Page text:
Cloak & Dagger: My Favorite Cookies

Cloak & Dagger’s thrilling first season sailed away into the sunset last week, wrapping up what has been, for me, one of the very best television productions I’ve experienced in my 47 years. Its depiction of humanity has been outstanding, a credit to everyone from the writing team to the actors on screen. But it has reached my echelon of “best shows ever” through its relevance and timeliness, all without becoming preachy.

If you haven’t seen the entirety of season one, watch all ten episodes on Freeform or Hulu before reading further. Heed the warning of my personal Klaxons: SPOILERS AHEAD! SPOILERS AHEAD!

Looking back on this journey that began, amazingly, only on June 7, there are so many things about Cloak & Dagger that I treasure; I just jotted down a list of 50! My previous post about the series looks at a few in detail.

But since this is the Feminist Asian Dad blog, I’ll use this series recap of sorts to focus on the characters Ivan Hess, played by Tim Kang, and his daughter Mina, whose present-day version is portrayed by Ally Maki and whose teenage version is played by Hannah Hardin. All three actors are ABSOLUTELY WONDERFUL.

Continue reading Cloak & Dagger: My Favorite Cookies”

F.A.D. Goes to Washington

DC
Back from a weekend of speaking, connecting, and schlepping in D.C.!

Collage top left: Speaking on a panel about blogging as a means of advocacy for OCA-Asian Pacific American Advocates‘ national conference

Top right: With friends old and new! Panel organizer and moderator Aryani Ong, who has served on the staff and boards of numerous AAPI advocacy orgs; research scientist and author of Reappropriate (the longest-running Asian-American feminist blog), Jenn Fang; and campaigns and communications expert Tonia Bui, author of the Politics Within Politics blog Continue reading “F.A.D. Goes to Washington”

Marvel’s Cloak & Dagger Is the Perfect Show for Resisters

Keeping Hope Alive

Resisting is EXHAUSTING. Calling out our president’s constant lies and hate-mongering, and trying desperately to protect those abused and traumatized by his policies, have been so wearying to our souls.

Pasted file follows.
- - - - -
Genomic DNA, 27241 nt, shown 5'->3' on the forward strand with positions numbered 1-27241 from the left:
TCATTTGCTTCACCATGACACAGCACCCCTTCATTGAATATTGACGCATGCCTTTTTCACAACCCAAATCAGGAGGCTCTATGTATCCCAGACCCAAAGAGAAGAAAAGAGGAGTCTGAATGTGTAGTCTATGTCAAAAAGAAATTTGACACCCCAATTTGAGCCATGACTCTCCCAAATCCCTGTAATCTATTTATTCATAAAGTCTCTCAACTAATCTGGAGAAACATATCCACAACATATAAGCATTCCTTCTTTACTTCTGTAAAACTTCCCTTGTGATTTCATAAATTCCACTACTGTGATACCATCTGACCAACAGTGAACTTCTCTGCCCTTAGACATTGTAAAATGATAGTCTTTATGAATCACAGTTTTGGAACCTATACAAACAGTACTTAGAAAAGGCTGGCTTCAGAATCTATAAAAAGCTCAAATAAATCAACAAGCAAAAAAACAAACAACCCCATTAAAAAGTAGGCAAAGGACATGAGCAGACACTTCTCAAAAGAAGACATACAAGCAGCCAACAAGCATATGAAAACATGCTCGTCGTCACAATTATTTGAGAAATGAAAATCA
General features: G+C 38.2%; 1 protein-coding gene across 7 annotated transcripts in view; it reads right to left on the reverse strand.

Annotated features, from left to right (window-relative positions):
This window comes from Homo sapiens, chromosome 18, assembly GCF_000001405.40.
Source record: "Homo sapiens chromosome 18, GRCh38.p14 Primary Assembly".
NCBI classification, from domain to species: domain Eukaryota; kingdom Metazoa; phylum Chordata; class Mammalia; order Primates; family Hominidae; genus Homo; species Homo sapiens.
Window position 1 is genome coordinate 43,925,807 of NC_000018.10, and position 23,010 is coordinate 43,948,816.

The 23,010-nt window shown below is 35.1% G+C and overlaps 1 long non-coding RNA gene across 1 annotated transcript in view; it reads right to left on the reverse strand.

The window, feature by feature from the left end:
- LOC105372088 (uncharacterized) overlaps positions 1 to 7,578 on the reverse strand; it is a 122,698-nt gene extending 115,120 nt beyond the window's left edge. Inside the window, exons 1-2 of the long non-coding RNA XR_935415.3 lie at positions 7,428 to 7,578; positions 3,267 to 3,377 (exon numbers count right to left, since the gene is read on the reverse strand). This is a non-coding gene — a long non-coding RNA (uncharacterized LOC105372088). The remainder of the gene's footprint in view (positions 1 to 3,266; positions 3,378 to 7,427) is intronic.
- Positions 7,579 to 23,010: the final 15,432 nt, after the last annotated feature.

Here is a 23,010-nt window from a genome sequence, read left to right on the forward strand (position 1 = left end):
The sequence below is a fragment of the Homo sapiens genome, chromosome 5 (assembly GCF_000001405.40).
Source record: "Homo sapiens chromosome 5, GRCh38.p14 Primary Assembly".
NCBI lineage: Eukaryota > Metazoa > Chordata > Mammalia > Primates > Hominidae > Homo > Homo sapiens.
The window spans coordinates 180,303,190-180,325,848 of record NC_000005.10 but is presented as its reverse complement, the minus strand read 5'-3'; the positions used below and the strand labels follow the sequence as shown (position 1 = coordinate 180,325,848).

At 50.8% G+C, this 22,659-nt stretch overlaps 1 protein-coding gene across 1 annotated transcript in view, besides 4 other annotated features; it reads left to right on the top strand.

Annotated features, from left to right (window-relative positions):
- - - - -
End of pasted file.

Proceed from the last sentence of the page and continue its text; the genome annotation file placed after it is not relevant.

Protest
We’re also getting our steps in!

That’s why we need hopeful stories as much as ever right now. Stories – in film, TV, books, theater, dance, or some other form – have a profound ability to comfort, encourage, and inspire. They can lift our hearts and sustain our motivation during hard times, like this Trumpian dark age, which has sucked so much life out of so many of us.

I sometimes find hope in true stories. But I’m also renewed by fictional tales, especially those set in superhero, sci-fi, and fantasy worlds. Those genres don’t suit all tastes, I know. Yet even if you’re not a nerd, if you are a fellow Trump resister, I believe there’s no better story to sustain your activist spirit than Marvel’s new TV superhero series on Freeform, Cloak & Dagger.

It certainly has refreshed me. So seriously, binge it now before the next episode comes out this week! But if you remain unconvinced, read on!

Continue reading “Marvel’s Cloak & Dagger Is the Perfect Show for Resisters”

God Bless America, Even Now

Tent City
The Trump Hotel in Tornillo, Texas. Just for kids, how fun! (Photo: Reuters)

Anyone else feeling a bit less gung-ho about our country these days? News of 4100 kids ripped from their parents’ arms, in our name and using our tax dollars, can have that effect.

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This Administration Lies in Jesus’ Name

From the D.C. Families Belong Together march. (Photo: Holly Chuang)

Allow me to put my four-year master’s degree in theology and my twelve-plus years of full-time pastoral service to some use.

Continue reading “This Administration Lies in Jesus’ Name”

Where Have You Gone, Justice Kennedy?

I trust that I’m not the only one who feels as if forces much larger than us and way beyond our control are pulling our country further into darkness, and, I would say, further into sin. I don’t believe that the U.S. has ever been a “Christian country” – a nation born and expanded by genocide and ethnic cleansing, dependent on slave labor for its prosperity, could never be “Christian” – but it sure feels as if whatever goodness our society still possesses is slipping away.

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Once Upon a Time, the Wall Was for Me

As a means of crying for my beloved country, I posted these images on social media earlier this week. The response has been heartfelt. I share the pictures here in the hope that they’re useful to you as well.

I was in the 7th grade when I first learned of the Chinese Exclusion Act, signed by President Arthur in 1882 and augmented by subsequent laws. I didn’t even learn about it from my history textbook or my teacher; it was something my group project team unearthed digging through library books.

Continue reading “Once Upon a Time, the Wall Was for Me”